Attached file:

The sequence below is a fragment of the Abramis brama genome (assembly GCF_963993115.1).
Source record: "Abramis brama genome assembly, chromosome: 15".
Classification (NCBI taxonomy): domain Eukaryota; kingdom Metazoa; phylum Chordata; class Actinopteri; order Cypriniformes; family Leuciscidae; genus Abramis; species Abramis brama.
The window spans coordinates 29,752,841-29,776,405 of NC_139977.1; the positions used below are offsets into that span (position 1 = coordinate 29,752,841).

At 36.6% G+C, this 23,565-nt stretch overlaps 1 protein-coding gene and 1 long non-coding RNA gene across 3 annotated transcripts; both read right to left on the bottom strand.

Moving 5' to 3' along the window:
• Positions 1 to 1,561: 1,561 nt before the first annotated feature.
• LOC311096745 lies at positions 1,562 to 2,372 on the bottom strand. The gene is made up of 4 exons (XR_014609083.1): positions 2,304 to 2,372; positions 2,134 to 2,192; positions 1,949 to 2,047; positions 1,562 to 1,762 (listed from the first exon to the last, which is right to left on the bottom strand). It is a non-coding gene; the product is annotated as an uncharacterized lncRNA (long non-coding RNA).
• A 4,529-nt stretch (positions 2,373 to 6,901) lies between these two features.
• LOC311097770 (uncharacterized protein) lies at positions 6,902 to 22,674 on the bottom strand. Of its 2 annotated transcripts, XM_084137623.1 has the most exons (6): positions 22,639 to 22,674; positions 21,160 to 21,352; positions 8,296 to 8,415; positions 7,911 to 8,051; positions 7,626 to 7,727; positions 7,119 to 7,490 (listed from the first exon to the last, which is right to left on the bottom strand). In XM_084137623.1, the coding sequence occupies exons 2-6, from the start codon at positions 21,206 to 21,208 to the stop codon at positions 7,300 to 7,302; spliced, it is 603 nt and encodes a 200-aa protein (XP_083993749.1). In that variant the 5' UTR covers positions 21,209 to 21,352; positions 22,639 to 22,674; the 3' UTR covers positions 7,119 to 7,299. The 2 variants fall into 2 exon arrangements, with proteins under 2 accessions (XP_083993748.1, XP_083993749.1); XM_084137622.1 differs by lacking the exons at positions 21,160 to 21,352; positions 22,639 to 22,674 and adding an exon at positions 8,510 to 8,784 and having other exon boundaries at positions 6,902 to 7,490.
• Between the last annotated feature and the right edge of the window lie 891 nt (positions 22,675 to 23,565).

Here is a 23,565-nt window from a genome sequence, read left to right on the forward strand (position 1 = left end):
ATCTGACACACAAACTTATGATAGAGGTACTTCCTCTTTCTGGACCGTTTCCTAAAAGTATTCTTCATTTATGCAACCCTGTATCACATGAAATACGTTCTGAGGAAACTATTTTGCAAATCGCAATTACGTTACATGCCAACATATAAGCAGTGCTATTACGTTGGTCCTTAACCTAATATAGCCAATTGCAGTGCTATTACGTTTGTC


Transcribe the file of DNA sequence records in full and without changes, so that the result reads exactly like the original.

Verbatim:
The sequence below is a fragment of the Abramis brama genome (assembly GCF_963993115.1).
Source record: "Abramis brama genome assembly, chromosome: 15".
Classification (NCBI taxonomy): domain Eukaryota; kingdom Metazoa; phylum Chordata; class Actinopteri; order Cypriniformes; family Leuciscidae; genus Abramis; species Abramis brama.
The window spans coordinates 29,752,841-29,776,405 of NC_139977.1; the positions used below are offsets into that span (position 1 = coordinate 29,752,841).

At 36.6% G+C, this 23,565-nt stretch overlaps 1 protein-coding gene and 1 long non-coding RNA gene across 3 annotated transcripts; both read right to left on the bottom strand.

Moving 5' to 3' along the window:
• Positions 1 to 1,561: 1,561 nt before the first annotated feature.
• LOC311096745 lies at positions 1,562 to 2,372 on the bottom strand. The gene is made up of 4 exons (XR_014609083.1): positions 2,304 to 2,372; positions 2,134 to 2,192; positions 1,949 to 2,047; positions 1,562 to 1,762 (listed from the first exon to the last, which is right to left on the bottom strand). It is a non-coding gene; the product is annotated as an uncharacterized lncRNA (long non-coding RNA).
• A 4,529-nt stretch (positions 2,373 to 6,901) lies between these two features.
• LOC311097770 (uncharacterized protein) lies at positions 6,902 to 22,674 on the bottom strand. Of its 2 annotated transcripts, XM_084137623.1 has the most exons (6): positions 22,639 to 22,674; positions 21,160 to 21,352; positions 8,296 to 8,415; positions 7,911 to 8,051; positions 7,626 to 7,727; positions 7,119 to 7,490 (listed from the first exon to the last, which is right to left on the bottom strand). In XM_084137623.1, the coding sequence occupies exons 2-6, from the start codon at positions 21,206 to 21,208 to the stop codon at positions 7,300 to 7,302; spliced, it is 603 nt and encodes a 200-aa protein (XP_083993749.1). In that variant the 5' UTR covers positions 21,209 to 21,352; positions 22,639 to 22,674; the 3' UTR covers positions 7,119 to 7,299. The 2 variants fall into 2 exon arrangements, with proteins under 2 accessions (XP_083993748.1, XP_083993749.1); XM_084137622.1 differs by lacking the exons at positions 21,160 to 21,352; positions 22,639 to 22,674 and adding an exon at positions 8,510 to 8,784 and having other exon boundaries at positions 6,902 to 7,490.
• Between the last annotated feature and the right edge of the window lie 891 nt (positions 22,675 to 23,565).

Here is a 23,565-nt window from a genome sequence, read left to right on the forward strand (position 1 = left end):
ATCTGACACACAAACTTATGATAGAGGTACTTCCTCTTTCTGGACCGTTTCCTAAAAGTATTCTTCATTTATGCAACCCTGTATCACATGAAATACGTTCTGAGGAAACTATTTTGCAAATCGCAATTACGTTACATGCCAACATATAAGCAGTGCTATTACGTTGGTCCTTAACCTAATATAGCCAATTGCAGTGCTATTACGTTTGTC